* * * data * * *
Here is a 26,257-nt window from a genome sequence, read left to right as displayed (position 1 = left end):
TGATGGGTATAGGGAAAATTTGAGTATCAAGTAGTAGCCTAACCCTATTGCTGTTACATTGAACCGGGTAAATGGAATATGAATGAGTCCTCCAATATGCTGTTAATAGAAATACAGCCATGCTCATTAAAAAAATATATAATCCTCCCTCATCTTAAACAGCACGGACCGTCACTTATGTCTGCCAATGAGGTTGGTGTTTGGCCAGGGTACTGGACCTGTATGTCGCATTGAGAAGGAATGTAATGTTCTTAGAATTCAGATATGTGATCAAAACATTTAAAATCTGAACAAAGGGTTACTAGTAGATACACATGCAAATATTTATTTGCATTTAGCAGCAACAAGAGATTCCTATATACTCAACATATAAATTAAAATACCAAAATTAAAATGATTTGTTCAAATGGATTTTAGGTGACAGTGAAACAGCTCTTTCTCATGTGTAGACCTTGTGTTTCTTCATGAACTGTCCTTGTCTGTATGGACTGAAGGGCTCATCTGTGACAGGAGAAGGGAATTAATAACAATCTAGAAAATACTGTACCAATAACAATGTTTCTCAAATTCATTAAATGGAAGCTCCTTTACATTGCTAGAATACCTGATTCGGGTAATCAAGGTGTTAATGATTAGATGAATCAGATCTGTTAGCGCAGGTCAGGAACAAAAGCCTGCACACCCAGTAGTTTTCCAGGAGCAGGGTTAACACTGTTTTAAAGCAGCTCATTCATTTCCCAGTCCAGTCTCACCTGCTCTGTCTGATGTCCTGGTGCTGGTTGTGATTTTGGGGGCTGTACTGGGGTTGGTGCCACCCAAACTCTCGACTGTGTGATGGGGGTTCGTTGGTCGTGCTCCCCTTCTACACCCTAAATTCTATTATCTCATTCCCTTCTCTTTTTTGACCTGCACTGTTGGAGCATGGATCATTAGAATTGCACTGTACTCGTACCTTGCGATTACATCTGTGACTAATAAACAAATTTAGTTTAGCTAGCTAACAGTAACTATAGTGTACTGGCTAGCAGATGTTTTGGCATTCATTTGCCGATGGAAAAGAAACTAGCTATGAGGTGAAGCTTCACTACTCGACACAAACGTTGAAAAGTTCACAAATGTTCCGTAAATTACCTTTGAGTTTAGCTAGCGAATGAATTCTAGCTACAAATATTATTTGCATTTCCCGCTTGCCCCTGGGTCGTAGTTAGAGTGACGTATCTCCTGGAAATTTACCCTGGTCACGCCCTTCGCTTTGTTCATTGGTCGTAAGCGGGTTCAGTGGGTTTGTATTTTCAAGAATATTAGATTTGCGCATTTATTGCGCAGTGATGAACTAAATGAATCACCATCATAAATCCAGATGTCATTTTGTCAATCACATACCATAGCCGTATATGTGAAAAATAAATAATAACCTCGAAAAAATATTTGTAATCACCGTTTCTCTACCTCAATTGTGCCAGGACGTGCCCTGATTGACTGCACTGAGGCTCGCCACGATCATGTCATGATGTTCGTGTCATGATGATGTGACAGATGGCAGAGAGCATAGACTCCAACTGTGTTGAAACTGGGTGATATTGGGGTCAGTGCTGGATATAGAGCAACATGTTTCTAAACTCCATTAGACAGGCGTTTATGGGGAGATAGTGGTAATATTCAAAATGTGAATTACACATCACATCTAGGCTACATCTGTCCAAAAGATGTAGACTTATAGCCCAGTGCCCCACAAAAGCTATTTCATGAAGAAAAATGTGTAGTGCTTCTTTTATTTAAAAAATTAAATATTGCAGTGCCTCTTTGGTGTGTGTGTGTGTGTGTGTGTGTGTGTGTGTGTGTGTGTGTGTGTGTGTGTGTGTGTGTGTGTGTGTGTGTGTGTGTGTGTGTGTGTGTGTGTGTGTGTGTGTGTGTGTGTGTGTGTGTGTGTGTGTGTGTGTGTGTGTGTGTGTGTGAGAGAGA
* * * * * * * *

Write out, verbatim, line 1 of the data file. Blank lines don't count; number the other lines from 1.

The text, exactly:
Here is a 26,257-nt window from a genome sequence, read left to right as displayed (position 1 = left end):